Login

Species Richness: Definition & Determining Factors

An error occurred trying to load this video.

Try refreshing the page, or contact customer support.

Coming up next: Ecosystems of Oceans and Freshwater: Biological Diversity and Water

You're on a roll. Keep up the good work!

Take Quiz Watch Next Lesson
 Replay
Your next lesson will play in 10 seconds
  • 0:07 Definition
  • 1:02 Sampling Considerations
  • 2:13 Taxonomy
  • 3:51 Standardization
  • 4:43 Lesson Summary
Add to Add to Add to

Want to watch this again later?

Log in or sign up to add this lesson to a Custom Course.

Login or Sign up

Timeline
Autoplay
Autoplay
Create an account to start this course today
Try it free for 5 days!
Create An Account

Recommended Lessons and Courses for You

Lesson Transcript
Instructor: Laura Enzor

Laura has a Master's degree in Biology and is working on her PhD in Biology. She specializes in teaching Human Physiology at USC.

In this lesson, you'll learn what species richness is and what factors can influence the index of species richness. You'll also discover why it is an important index to measure in terms of conservation.

Definition

Species richness, very simply, is a count of the different species in a given ecosystem, region or particular area. You make the assumption that each organism constitutes a single species. Imagine a picture of a lake. How many different species might you see? You might see three different types of organisms: birds, fish and plants. So, in this lake community, the species richness would have a value of three.

One important thing to keep in mind is the difference between species richness and species diversity. Species diversity takes the abundance, or number of individuals, of different species into account, while species richness does not. If we again think about our lake community, you might note that there are four fish and three birds. Therefore, the species diversity would be higher for fish. However, the species richness index would remain the same.

Sampling Considerations

The level of species richness can vary depending on a few variables, one of which is how you sample. For example, an index of species richness would greatly vary if you were counting species in an entire mesic hardwood forest, versus a one-meter-by-one-meter plot in the same forest.

How you sample the environment in question is determined by what you want to gain by a species richness index. If you are more interested in how many different types of trees are in the forest, sampling a small plot won't tell you much. However, if you are interested in what insects live on the forest floor, sampling the entire forest would take years!

You may be asking why we should care about species richness. Why is knowing what species are in a given ecosystem important? Species richness is an important index when thinking about conservation of a given habitat. Areas or habitats with rare species are considered to be a conservation priority. An accurate species richness index can help determine what conservation measures need to be taken to provide a habitat where species can survive and thrive.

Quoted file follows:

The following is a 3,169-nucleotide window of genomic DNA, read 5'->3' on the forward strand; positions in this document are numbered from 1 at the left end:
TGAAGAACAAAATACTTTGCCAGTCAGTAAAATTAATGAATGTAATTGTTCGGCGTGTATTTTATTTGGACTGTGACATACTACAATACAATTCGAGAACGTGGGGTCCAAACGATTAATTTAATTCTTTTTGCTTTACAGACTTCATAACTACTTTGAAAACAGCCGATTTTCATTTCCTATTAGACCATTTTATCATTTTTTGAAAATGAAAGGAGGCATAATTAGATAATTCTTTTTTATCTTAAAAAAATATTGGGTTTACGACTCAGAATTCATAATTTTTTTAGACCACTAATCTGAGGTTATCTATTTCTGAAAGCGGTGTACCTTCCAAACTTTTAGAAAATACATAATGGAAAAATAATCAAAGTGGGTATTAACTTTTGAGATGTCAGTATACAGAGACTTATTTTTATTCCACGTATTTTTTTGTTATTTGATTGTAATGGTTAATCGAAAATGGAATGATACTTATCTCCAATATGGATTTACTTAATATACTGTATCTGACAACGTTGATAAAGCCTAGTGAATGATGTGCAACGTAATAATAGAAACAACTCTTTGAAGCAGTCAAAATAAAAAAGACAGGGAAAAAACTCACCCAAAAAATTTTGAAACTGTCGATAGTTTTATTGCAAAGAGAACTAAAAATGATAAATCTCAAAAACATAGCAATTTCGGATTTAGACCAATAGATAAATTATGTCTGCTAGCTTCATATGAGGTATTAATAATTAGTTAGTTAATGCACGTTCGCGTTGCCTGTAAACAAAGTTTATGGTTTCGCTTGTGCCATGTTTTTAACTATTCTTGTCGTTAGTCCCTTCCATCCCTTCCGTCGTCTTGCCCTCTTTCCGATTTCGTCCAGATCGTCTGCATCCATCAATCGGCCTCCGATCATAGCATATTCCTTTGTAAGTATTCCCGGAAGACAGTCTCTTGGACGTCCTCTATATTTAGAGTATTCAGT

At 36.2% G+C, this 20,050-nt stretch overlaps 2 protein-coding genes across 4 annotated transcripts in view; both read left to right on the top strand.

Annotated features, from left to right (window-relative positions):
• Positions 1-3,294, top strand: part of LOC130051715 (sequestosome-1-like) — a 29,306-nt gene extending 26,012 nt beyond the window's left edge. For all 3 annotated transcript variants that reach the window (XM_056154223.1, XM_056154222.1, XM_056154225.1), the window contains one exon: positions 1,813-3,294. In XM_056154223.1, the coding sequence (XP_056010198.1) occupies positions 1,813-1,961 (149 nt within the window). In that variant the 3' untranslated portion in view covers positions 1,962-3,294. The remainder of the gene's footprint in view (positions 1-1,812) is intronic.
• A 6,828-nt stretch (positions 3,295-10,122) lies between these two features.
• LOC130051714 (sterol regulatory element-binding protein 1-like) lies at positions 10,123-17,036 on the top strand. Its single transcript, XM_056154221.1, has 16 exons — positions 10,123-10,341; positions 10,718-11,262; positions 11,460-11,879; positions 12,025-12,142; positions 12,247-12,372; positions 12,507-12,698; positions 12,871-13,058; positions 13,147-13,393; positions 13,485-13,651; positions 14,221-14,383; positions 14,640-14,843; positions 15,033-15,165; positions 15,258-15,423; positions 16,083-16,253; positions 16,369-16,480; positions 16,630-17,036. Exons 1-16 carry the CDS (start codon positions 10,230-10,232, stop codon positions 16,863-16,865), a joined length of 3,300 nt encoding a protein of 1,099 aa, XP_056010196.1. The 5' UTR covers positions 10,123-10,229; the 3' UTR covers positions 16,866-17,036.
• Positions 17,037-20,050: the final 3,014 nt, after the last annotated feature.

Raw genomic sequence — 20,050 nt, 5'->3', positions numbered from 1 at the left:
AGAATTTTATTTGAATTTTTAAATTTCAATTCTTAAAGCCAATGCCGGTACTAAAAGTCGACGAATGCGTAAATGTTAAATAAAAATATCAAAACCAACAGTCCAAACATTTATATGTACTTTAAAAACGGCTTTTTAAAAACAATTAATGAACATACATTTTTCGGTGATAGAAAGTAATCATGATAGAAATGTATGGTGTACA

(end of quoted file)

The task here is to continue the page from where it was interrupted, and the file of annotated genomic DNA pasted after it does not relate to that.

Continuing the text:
Taxonomy

Another consideration when determining species richness is taxonomy. Taxonomy is the science of classifying things. In biology, we classify things in a certain order, which is: kingdom, phylum, class, order, family, genus and species. The mnemonic phrase 'King Phillip Crossed Oceans For Good Spices' can help you remember the order.

Let's take a quick look at an example, and classify humans:

  • Our kingdom is Animalia, because we are animals
  • Our phylum is Chordata, which is for chordates, or animals with a backbone
  • Our class is Mammalia, since we are mammals
  • Our order is Primate, since we are evolutionarily considered to be primates
  • Our family is Hominidae, which is a family specifically for humans
  • Our genus is Homo
  • Our species is Homo sapiens

Note that when talking about a specific species, you include both the genus and species name.

So if we can identify specific species in a given environment versus labeling organisms as just a fish, plant or bird, then our species richness index may dramatically change.

Let's think about our lake community again. Before, when we assumed that each organism was a single species (fish, bird or plant), we had a species richness index of three. Now, if we take a closer look, you might note there are four different species of fish, three different species of bird and two species of plant. Our species richness index just went up to nine!

To unlock this lesson you must be a Study.com Member.
Create your account

Register for a free trial

Are you a student or a teacher?
I am a teacher
What is your educational goal?
 Back

Unlock Your Education

See for yourself why 30 million people use Study.com

Become a Study.com member and start learning now.
Become a Member  Back

Earning College Credit

Did you know… We have over 95 college courses that prepare you to earn credit by exam that is accepted by over 2,000 colleges and universities. You can test out of the first two years of college and save thousands off your degree. Anyone can earn credit-by-exam regardless of age or education level.

To learn more, visit our Earning Credit Page

Transferring credit to the school of your choice

Not sure what college you want to attend yet? Study.com has thousands of articles about every imaginable degree, area of study and career path that can help you find the school that's right for you.

Create an account to start this course today
Try it free for 5 days!
Create An Account
Support